By Louise Kinross
From my office window I have a perfect spot to watch the outdoor basketball court at the back of Holland Bloorview, nestled up against the tall trees in the ravine.
It’s usually empty, but this summer and fall there was a flurry of activity as clinicians incorporated the game into therapy for our inpatients.
“A lot of clients were saying they were interested in the sport and played it recreationally at home,” says Laurin Black, a physiotherapist on our brain injury unit. “I thought of it as a way to bring them out of the hospital environment and back into the things they like, as well as giving them an opportunity to socialize with peers.”
Laurin says any child or teen who is doing rehab here can benefit from it. You’ll see kids out there using a wheelchair or walker, or wearing leg braces or a spine and neck halo. “Some kids are walking with support and others are walking independently and it benefits all of them for that social camaraderie,” Laurin says.
Laurin began organizing weekly games of clients against staff which proved incredibly popular. “The kids get a kick out of beating us and showing the skills they have. We’re often challenging them in ways that can be frustrating in therapy, and this is a good outlet emotionally.”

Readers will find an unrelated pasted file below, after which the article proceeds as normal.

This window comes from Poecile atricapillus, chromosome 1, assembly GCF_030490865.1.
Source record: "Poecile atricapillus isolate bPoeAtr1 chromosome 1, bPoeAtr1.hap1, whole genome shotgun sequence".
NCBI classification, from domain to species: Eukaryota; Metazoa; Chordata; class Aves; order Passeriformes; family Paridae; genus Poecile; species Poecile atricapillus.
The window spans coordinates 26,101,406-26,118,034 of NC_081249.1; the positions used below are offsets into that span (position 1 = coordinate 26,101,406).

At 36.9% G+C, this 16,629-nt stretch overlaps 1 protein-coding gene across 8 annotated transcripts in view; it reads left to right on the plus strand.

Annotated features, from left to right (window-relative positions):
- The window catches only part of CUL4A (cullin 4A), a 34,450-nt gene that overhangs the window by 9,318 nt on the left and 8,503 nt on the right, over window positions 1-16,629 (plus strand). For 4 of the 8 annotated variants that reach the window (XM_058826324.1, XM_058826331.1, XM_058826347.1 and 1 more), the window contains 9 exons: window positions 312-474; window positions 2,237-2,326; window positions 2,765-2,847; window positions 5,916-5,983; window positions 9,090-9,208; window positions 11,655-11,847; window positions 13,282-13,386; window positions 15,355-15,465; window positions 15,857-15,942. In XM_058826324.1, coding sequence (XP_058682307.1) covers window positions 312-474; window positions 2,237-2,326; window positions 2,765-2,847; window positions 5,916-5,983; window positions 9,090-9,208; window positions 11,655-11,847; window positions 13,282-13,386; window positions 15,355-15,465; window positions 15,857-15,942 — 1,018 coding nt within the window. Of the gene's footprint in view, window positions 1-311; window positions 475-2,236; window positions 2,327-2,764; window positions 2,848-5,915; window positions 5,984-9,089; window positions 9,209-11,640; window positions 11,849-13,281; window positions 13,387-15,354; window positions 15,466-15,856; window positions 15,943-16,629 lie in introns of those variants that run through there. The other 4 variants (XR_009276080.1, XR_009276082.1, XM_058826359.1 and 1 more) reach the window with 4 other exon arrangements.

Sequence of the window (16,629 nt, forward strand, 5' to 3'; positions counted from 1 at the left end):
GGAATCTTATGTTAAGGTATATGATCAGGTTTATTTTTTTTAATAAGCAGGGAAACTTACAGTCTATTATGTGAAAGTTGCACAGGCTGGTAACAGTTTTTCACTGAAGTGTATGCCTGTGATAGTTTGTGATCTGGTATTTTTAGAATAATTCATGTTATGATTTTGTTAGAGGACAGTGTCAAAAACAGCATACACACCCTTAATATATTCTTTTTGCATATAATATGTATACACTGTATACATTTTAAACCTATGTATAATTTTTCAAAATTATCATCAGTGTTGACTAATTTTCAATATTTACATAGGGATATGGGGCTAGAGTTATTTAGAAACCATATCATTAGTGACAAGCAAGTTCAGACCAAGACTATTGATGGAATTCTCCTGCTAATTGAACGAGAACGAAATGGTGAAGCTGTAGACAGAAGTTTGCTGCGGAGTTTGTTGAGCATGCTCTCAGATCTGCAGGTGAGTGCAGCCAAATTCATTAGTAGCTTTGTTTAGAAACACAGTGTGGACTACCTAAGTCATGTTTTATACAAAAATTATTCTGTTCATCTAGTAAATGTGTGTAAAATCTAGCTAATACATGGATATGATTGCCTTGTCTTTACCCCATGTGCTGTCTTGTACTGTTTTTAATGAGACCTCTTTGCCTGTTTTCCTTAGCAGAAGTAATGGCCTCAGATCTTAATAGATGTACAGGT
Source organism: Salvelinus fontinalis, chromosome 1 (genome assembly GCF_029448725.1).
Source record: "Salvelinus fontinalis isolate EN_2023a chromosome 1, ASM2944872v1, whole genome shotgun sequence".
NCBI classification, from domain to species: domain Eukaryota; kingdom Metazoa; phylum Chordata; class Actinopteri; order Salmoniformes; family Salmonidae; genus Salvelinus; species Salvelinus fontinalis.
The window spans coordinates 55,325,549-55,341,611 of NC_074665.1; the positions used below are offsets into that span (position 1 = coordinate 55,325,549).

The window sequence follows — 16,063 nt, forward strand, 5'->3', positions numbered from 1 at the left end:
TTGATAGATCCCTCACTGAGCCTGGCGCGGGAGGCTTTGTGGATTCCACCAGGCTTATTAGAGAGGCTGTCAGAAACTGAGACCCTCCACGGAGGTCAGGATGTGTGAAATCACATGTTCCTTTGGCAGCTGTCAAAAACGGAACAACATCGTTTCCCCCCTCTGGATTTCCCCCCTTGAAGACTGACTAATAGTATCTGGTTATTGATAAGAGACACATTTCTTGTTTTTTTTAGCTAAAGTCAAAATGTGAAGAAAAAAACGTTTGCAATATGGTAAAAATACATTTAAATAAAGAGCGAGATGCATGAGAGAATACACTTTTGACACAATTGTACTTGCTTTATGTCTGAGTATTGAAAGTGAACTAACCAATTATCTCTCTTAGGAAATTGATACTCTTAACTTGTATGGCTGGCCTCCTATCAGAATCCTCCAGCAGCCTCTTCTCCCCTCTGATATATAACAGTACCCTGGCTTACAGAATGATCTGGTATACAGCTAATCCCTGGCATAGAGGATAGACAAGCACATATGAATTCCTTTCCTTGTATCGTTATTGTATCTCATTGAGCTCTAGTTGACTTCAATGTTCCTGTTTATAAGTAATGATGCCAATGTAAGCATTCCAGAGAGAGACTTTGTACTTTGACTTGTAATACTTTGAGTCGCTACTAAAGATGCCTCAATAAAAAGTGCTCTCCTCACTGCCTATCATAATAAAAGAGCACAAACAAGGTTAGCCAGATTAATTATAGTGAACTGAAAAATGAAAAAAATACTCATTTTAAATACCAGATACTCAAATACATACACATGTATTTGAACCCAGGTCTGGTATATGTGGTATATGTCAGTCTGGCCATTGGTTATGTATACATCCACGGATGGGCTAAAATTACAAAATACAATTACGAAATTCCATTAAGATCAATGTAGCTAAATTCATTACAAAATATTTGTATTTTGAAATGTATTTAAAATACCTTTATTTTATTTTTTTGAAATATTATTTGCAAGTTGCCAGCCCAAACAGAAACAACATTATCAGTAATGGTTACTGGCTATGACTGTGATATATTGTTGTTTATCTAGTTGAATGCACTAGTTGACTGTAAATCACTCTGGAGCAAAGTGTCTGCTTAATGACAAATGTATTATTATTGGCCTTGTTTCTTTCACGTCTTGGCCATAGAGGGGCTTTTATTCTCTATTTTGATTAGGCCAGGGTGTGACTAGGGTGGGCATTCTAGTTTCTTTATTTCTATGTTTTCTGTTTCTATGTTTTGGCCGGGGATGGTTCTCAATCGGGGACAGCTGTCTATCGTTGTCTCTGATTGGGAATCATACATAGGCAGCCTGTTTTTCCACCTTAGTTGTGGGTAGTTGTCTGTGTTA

Different disciplines have worked with youth on the court. “We’ve done joint sessions with psychology for some of the kids who don’t feel super comfortable opening up in a clinical environment, but will share more information when they’re among peers and playing a game,” Laurin says. “You can really see their personalities come out.”
Occupational and speech therapists and a dietician have also brought children out to play. “It’s good for kids to see their clinical team outside of the hospital environment and to be in nature,” Laurin says. “Some kids who like dogs will count the dogs they see walking along the trail beside the court.”
Laurin says she also takes kids into the ravine as part of physiotherapy sessions. “We do anything from scavenger hunts to squatting down and picking up coloured leaves and walking on uneven surfaces. Sometimes after a long admission at SickKids Hospital, our clients may not even know what season it is. So I try to bring all of my kids out.”
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